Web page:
vendredi 5 août 2011

"Suspense isn't a one-way street", The Gazette, August 5, 2011

Montreal writer-director Noël Mitrani plays on viewers' preconceptions in his thriller The Kate Logan Affair: 'Each time you think the film is going in one direction, it goes in another'

Noël Mitrani has some theories on suspense. The Montreal writer-director put those theories to the test in the screenplay for his second feature, The Kate Logan Affair, and he passed with flying colours.

Not only did his script garner interest from producers within 48 hours, it also attracted the attention of American actress Alexis Bledel, of Gilmore Girls fame. She signed on to play the lead role of a rookie police officer who gets herself in a pile of trouble.

The film is a slow-burning thriller set in western Canada. Bledel's character has an affair with a mysterious French insurance broker (Laurent Lucas) - whom she initially mistakes for a serial rapist - in town for a conference.

One night, after an unfortunate accident, they find themselves on the run. Where they're running to and who should be afraid of whom aren't revealed until the film's dramatic climax. In between, we get taken for quite a ride.

"They're two people who were not meant to meet," said the Toronto-born, Paris-raised Mitrani, who has called Montreal home for the past six years. "He is from France, she is from Calgary, and when they meet in this small town, it creates something explosive. My intent was to show these two people who work within the system - they're they last people you'd suspect (of deviating from the straight-and-narrow). But two stable people can create instability when they meet."

Mitrani earned a PhD. in history from La Sorbonne before going on to study cinema for two years. While he is an avid history buff, he also brushes up on film by reading biographies of directors and watching one to two movies a day. He used his cinematic acumen to his advantage in crafting The Kate Logan Affair.

"I had fun playing with Hollywood conventions," he said. "I wanted to shoot pretty, slick images, and use the clichés that spectators have in their heads to manipulate them. I took great pleasure (in that). Each time you think the film is going in one direction, it goes in another. When I write a script, I make a point of always surprising people."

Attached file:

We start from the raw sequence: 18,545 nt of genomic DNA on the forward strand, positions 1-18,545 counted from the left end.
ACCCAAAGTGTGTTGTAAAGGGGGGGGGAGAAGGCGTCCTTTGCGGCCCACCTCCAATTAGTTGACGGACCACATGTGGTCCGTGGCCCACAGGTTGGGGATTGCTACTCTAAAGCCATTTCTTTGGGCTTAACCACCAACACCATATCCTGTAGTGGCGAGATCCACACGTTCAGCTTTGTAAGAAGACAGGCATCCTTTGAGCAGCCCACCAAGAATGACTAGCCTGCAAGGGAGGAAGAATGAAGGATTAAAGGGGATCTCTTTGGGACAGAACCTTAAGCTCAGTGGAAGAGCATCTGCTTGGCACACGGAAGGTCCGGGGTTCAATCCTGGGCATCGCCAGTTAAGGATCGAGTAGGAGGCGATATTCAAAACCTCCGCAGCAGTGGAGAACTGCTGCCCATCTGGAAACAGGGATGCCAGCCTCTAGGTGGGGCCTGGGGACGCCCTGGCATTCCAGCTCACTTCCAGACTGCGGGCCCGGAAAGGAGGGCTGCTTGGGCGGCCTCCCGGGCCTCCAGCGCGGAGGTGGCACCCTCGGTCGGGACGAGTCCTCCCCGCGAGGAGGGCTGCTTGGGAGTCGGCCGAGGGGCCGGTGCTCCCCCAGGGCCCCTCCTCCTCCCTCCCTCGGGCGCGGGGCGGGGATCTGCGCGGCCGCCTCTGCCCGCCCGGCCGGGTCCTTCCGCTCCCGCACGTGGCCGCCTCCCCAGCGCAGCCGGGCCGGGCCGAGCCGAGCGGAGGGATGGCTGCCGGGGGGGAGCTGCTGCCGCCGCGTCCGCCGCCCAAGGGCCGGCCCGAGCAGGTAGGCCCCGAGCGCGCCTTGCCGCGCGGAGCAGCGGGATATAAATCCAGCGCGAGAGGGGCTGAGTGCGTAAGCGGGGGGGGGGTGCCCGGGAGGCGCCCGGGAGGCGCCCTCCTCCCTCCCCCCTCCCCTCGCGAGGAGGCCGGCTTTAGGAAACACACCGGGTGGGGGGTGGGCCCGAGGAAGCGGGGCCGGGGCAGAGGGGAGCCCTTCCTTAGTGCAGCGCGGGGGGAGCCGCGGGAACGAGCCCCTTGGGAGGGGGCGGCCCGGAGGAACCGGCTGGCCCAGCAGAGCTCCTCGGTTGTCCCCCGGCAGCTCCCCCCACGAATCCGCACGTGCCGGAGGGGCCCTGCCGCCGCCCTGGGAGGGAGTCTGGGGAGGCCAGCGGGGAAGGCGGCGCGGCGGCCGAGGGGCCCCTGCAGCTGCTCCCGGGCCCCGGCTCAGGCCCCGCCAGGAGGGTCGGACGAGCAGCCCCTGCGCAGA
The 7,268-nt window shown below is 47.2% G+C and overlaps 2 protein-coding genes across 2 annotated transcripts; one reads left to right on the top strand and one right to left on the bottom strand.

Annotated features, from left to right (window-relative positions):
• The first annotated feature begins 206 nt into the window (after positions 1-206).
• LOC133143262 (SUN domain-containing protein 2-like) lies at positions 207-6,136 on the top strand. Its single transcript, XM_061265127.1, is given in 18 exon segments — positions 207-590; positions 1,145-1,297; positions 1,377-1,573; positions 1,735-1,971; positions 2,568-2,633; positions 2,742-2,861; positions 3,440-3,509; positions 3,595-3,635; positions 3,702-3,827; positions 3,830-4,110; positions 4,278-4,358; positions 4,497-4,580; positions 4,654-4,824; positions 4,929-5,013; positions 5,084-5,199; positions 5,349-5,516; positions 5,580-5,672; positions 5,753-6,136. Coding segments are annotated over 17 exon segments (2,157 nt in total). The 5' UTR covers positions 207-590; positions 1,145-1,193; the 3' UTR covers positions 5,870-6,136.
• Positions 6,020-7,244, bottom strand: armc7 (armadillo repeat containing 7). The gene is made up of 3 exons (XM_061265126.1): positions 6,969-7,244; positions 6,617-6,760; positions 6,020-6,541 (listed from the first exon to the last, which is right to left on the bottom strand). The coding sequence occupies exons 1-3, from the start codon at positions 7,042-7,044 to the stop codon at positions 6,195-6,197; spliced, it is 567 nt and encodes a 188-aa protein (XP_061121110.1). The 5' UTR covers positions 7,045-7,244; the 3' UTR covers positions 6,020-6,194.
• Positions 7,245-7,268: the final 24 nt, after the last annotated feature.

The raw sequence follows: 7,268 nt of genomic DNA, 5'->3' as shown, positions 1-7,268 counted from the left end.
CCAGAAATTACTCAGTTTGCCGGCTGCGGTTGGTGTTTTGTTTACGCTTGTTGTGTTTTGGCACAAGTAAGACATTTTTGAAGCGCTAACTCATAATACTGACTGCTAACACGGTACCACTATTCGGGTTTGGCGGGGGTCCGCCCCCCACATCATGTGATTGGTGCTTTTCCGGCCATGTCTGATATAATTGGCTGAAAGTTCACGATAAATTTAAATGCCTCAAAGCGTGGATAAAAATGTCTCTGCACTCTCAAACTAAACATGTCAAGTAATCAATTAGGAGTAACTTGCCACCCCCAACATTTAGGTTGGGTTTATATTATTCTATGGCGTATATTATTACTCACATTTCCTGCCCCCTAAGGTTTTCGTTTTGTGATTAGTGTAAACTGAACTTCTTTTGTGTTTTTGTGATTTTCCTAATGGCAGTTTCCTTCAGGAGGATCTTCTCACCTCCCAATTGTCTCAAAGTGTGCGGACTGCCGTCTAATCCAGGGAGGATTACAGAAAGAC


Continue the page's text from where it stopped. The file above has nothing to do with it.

Mitrani went to Cannes with his first film, the 1999 short After Shave, set in a suburban supermarket; his 2006 feature debut Sur la trace d'Igor Rizzi won Best Canadian First Feature Film at the Toronto International Film Festival.

The idea for his latest film started with the title character.

"I always dreamed of doing a portrait of a policewoman," he said, "one who is young, immature, inexperienced - but I didn't want it to be obvious. I wanted her to be more than an adolescent, but not yet a woman."

Bledel was immediately drawn to the project by the opportunity to play such a complex character.

"She's so dark," the actress said, in a recent phone interview from her New York home. "I had never played someone who had to be as tough as her, to be a cop and think the way she does. She comes from such a competitive place, trying to prove herself. And she has this underlying anger from her family life . She's sensitive - maybe too sensitive. To make up for it, she has to act tough."

While he gives his actors lots to work with, Mitrani also holds back. One of the great qualities of The Kate Logan Affair is the way in which it draws you in, and strings you along without revealing its intentions. If there is a turning point that foreshadows the film's outcome, Mitrani prefers to keep it a mystery, even to himself.

"As a director, I can't pinpoint a specific moment," he said. "If I do, I kill my work. If I choose a specific moment, it will be obvious because I defined it. So I can't define it. I can only say it's between here and there. All of the people (I know) who have seen the film have identified a different moment - which is perfect. It means the spectator is participating. For me, the best films are where half the film is written in the spectator's imagination."

He credits his approach to ideas gleaned from both Alfred Hitchcock's strategies of suspense and the Coen Brothers's sense of the absurd. But though he thoroughly enjoyed crafting his web of intrigue, he says his film begins and ends with his main character, who embodies his idea that immorality is a fact of life, and evil is not always punished:

"I can do my job to perfection, but it can only work with good actors. When I look at Alexis Bledel - I made a whole film for her character. I love her deeply; she came into my life and she will never leave. She brings me great artistic satisfaction because she expressed something profound in me through her attitude."

The Kate Logan Affair is playing in theatres now.

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